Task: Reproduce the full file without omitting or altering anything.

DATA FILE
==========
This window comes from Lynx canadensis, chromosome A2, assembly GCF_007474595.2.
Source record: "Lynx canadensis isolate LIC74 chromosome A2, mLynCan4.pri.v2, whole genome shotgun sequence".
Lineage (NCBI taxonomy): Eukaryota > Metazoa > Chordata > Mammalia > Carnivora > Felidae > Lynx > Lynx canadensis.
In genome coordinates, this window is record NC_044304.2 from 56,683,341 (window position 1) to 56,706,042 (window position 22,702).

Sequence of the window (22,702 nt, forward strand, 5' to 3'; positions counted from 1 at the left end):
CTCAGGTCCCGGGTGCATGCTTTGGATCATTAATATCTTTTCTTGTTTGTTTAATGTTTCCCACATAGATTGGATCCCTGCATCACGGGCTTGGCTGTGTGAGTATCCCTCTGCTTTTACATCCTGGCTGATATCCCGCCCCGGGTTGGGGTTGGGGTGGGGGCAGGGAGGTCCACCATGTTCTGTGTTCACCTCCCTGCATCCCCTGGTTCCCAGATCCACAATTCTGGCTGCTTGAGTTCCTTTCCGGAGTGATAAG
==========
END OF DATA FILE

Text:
This window comes from Lynx canadensis, chromosome A2, assembly GCF_007474595.2.
Source record: "Lynx canadensis isolate LIC74 chromosome A2, mLynCan4.pri.v2, whole genome shotgun sequence".
Lineage (NCBI taxonomy): Eukaryota > Metazoa > Chordata > Mammalia > Carnivora > Felidae > Lynx > Lynx canadensis.
In genome coordinates, this window is record NC_044304.2 from 56,683,341 (window position 1) to 56,706,042 (window position 22,702).

Sequence of the window (22,702 nt, forward strand, 5' to 3'; positions counted from 1 at the left end):
CTCAGGTCCCGGGTGCATGCTTTGGATCATTAATATCTTTTCTTGTTTGTTTAATGTTTCCCACATAGATTGGATCCCTGCATCACGGGCTTGGCTGTGTGAGTATCCCTCTGCTTTTACATCCTGGCTGATATCCCGCCCCGGGTTGGGGTTGGGGTGGGGGCAGGGAGGTCCACCATGTTCTGTGTTCACCTCCCTGCATCCCCTGGTTCCCAGATCCACAATTCTGGCTGCTTGAGTTCCTTTCCGGAGTGATAAG